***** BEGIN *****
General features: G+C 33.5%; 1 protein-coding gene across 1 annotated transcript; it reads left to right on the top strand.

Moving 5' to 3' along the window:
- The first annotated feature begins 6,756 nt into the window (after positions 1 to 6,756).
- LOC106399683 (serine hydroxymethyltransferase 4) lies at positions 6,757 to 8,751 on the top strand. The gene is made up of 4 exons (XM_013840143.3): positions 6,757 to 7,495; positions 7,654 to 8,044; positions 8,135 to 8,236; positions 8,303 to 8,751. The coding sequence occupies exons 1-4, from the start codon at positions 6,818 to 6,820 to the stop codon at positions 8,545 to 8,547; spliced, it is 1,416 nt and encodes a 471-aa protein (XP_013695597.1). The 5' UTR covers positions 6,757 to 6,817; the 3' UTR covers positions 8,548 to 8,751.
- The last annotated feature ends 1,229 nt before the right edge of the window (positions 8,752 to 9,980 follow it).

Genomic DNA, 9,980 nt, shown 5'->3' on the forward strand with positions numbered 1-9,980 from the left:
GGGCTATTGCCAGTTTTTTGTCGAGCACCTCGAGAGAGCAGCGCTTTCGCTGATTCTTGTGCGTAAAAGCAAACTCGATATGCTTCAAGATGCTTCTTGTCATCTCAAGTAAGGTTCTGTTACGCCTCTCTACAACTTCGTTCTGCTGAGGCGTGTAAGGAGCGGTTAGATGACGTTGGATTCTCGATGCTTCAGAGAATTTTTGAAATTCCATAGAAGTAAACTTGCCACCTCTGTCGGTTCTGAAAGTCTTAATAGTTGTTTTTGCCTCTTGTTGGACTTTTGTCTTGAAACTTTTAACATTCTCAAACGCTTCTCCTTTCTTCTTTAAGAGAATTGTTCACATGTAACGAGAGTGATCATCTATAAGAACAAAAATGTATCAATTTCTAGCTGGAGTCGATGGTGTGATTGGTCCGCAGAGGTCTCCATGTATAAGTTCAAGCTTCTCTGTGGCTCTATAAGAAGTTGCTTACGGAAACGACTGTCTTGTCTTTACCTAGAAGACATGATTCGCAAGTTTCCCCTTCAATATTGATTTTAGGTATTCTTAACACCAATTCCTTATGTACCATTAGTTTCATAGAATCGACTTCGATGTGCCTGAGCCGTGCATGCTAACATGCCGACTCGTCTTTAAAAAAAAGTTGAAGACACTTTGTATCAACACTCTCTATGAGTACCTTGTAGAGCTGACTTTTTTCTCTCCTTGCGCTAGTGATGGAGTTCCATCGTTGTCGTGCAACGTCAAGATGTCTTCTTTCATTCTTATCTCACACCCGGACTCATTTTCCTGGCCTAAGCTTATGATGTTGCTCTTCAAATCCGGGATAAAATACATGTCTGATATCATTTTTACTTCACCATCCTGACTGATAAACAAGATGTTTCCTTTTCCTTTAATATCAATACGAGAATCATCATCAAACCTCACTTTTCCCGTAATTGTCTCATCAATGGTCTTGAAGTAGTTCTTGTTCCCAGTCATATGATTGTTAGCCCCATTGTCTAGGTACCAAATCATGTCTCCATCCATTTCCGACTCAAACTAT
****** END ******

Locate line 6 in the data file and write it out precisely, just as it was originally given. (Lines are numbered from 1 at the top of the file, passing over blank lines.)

Genomic DNA, 9,980 nt, shown 5'->3' on the forward strand with positions numbered 1-9,980 from the left: